Adame v. Federal Home Loan Mortgage Corporation et al

Filing 12

ORDER granting 7 Motion to Dismiss the Complaint as to Freddie Mac. (See document for full details). Signed by Judge Frederick J Martone on 6/15/11.(LAD)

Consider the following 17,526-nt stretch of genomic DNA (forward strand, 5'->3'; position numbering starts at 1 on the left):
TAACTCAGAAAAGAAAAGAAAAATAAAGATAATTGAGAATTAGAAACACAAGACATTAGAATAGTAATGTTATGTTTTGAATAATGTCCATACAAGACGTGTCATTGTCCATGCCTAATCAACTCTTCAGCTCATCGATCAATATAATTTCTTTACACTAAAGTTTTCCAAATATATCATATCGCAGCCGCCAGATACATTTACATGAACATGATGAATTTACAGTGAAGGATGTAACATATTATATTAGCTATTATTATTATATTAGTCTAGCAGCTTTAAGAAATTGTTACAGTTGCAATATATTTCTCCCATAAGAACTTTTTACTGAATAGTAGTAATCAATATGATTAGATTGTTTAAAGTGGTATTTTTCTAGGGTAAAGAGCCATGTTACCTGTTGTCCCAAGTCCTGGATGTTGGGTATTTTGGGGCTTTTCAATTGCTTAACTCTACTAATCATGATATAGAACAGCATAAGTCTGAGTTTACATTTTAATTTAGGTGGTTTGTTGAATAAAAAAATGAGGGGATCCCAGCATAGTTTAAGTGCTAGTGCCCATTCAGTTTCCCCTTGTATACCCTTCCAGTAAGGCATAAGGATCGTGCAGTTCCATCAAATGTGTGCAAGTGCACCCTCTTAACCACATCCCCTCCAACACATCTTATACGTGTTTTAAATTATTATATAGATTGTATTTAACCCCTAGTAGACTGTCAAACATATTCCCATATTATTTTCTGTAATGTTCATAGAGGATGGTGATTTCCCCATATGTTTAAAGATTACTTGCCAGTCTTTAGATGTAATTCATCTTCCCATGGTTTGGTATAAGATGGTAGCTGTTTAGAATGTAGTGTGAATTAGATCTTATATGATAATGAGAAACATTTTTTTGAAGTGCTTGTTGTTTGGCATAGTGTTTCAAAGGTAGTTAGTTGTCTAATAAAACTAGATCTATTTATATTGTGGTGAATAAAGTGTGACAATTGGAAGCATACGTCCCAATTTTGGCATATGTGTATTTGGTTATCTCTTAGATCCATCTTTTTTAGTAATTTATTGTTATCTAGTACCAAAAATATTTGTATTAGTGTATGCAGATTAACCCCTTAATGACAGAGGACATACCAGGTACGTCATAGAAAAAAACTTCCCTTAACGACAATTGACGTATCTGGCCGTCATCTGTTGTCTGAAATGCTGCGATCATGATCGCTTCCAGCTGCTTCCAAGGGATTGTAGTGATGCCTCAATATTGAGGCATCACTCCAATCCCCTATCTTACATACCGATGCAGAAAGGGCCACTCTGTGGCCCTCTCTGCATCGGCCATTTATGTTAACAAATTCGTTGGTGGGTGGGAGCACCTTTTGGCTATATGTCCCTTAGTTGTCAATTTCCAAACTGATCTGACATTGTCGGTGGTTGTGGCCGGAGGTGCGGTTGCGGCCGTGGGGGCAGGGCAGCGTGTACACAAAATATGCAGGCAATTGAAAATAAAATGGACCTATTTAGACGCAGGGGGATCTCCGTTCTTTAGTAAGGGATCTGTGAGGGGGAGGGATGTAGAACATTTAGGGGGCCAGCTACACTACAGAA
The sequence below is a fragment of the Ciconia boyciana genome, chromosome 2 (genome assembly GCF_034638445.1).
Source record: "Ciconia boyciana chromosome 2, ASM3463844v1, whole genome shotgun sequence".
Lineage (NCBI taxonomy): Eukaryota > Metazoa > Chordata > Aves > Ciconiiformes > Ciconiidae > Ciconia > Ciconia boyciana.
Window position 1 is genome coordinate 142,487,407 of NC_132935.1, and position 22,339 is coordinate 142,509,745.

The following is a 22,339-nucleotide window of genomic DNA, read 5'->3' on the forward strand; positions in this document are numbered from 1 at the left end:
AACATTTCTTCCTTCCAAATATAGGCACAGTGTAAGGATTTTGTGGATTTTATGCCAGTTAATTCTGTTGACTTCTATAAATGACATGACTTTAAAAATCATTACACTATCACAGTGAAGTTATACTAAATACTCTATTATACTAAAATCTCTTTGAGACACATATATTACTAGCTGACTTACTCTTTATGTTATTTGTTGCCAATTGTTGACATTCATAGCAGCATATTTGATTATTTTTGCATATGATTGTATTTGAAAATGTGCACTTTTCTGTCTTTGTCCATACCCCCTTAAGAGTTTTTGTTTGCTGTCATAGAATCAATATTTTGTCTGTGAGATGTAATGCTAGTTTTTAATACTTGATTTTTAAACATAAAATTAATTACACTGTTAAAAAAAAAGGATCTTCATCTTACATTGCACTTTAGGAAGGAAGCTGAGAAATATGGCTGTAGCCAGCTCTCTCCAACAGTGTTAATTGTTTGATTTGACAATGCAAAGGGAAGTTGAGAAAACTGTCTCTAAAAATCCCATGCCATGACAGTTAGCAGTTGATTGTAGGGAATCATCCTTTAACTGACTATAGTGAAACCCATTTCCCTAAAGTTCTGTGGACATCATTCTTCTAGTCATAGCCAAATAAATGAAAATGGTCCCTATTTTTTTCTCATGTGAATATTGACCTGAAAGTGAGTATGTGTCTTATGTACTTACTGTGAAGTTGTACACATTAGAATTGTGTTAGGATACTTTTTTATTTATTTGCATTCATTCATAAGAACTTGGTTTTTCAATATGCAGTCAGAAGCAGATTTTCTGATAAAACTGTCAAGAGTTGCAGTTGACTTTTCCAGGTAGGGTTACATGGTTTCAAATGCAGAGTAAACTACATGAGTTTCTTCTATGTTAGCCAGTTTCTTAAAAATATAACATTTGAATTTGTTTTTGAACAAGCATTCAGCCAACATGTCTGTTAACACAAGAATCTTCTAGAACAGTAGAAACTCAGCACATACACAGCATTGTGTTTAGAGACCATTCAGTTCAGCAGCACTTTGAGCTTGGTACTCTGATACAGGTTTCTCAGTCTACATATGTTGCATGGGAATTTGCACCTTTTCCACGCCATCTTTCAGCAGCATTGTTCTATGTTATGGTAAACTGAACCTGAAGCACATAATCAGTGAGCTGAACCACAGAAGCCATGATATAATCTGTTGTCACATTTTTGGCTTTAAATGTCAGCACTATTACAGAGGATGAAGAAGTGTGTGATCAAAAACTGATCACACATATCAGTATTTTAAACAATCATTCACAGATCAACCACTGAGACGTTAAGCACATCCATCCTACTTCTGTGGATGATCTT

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1 WO 2 3 4 5 6 IN THE UNITED STATES DISTRICT COURT 7 FOR THE DISTRICT OF ARIZONA 8 9 10 11 12 13 14 15 ) ) ) Plaintiff, ) ) vs. ) ) Federal Home Loan Mortgage) ) Corporation; JPMorgan Chase Bank, ) ) Defendants. ) ) Richard L. Adame, No. CV-11-8054-PCT-FJM ORDER 16 17 The court has before it defendant Federal Home Loan Mortgage Corporation’s 18 (“Freddie Mac”) motion to dismiss (doc. 7), plaintiff’s response (doc. 10), and Freddie Mac’s 19 reply (doc. 11). Plaintiff owned real property in Mohave County, subject to a note and deed 20 of trust in favor of JPMorgan Chase Bank (“Chase”). Plaintiff entered into a forbearance 21 agreement with Chase pursuant to which Chase agreed to delay foreclosure so long as 22 plaintiff made timely payments. Plaintiff claims that the property was sold, in violation of 23 the forbearance agreement, by a trustee’s sale on July 28, 2010, and the property was 24 transferred by trustee’s deed to Freddie Mac. Plaintiff now seeks to have the trustee’s deed 25 issued to Freddie Mac canceled, or alternatively, seeks an award of damages and/or specific 26 performance of his contract with Chase. 27 Freddie Mac moves to dismiss the complaint for failing to state a claim upon which 28 1 relief can be granted. Fed. R. Civ. P. 12(b)(6). To satisfy Rule 8, a plaintiff must plead “a 2 short and plain statement of the claim showing that [he] is entitled to relief.” Fed. R. Civ. 3 P. 8(a)(2). “[A] complaint must contain sufficient factual matter, accepted as true, to ‘state 4 a claim to relief that is plausible on its face.’” Ashcroft v. Iqbal, 129 S. Ct. 1937, 1949 5 (2009) (quoting Bell Atlantic Corp. v. Twombly, 550 U.S. 544, 570 (2007)). A claim is 6 plausible “when the plaintiff pleads factual content that allows the court to draw the 7 reasonable inference that the defendant is liable for the misconduct alleged.” Id. A dismissal 8 for failure to state a claim can be based on either “the lack of a cognizable legal theory or the 9 absence of sufficient facts alleged under a cognizable legal theory.” Balistreri v. Pacifica 10 Police Dept., 901 F.2d 696, 699 (9th Cir. 1990). 11 Plaintiff’s claims of fraud (Count 1) and misrepresentation (Count 3) against Freddie 12 Mac must be pled with particularity. Fed. R. Civ. P. 9(b). A plaintiff must state the “time, 13 place, and specific content of the false representations as well as the identities of the parties 14 to the misrepresentation.” Edwards v. Marin Park, Inc., 356 F.3d 1058, 1066 (9th Cir. 2004). 15 All of the allegations of fraud and misrepresentation are leveled against Chase, not Freddie 16 Mac. Underlying plaintiff’s claims against Freddie Mac is the argument that “the actions of 17 Chase and Freddie Mac are in effect one in the same.” Response at 3. This is a legal 18 conclusion, however, and no facts are pled to support it. Therefore, plaintiff has failed to 19 state any claim of fraud or misrepresentation against Freddie Mac. We grant Freddie Mac’s 20 motion to dismiss Counts 1 and 3. 21 Plaintiff’s claim of “reckless disregard” in Count 2 does not assert an independent 22 cause of action and again implicates Chase, not Freddie Mac. Count 2 is dismissed as to 23 Freddie Mac. 24 Plaintiff asserts a breach of contract claim in Count 4. However, plaintiff does not 25 allege that he had any contract with Freddie Mac. Freddie Mac’s motion to dismiss Count 26 4 is granted. 27 Plaintiff asserts a claim of estoppel in Count 5. In order to establish equitable 28 estoppel, a plaintiff must show: (1) the party to be estopped committed acts inconsistent with -2- 1 its current position, (2) reliance by the other party, and (3) injury by repudiation of the prior 2 conduct. Valencia Energy Co. v. Ariz. Dep’t of Rev., 191 Ariz. 565, 576-77, 959 P.2d 1256, 3 1267-68 (1998). Estoppel is asserted against Freddie Mac solely because it is successor 4 interest to Chase. Plaintiff fails to assert any allegations to support estoppel against Freddie 5 Mac. Count 5 is dismissed as against Freddie Mac. 6 Finally, plaintiff asserts a quiet title claim in Count 6. He argues that the trustee’s sale 7 should be set aside and title quieted in his favor. First, no mention of Freddie Mac is made 8 in Count 6. Even if plaintiff had intended to assert a quiet title claim against Freddie Mac, 9 it would fail because the trustee’s sale has already occurred. “Because the property has 10 already been sold, quiet title is no longer an appropriate action to seek to undo the 11 foreclosure.” Salazar v. Lehman Bros. Bank, No. CV-10-0099, 2010 WL 3998047, *6 (D. 12 Ariz. Oct. 12, 2010). Therefore, quiet title is not an available remedy. Count 6 is dismissed. 13 IT IS ORDERED GRANTING Freddie Mac’s motion to dismiss the complaint as 14 15 to Freddie Mac (doc. 7). DATED this 15th day of June, 2011. 16 17 18 19 20 21 22 23 24 25 26 27 28 -3-

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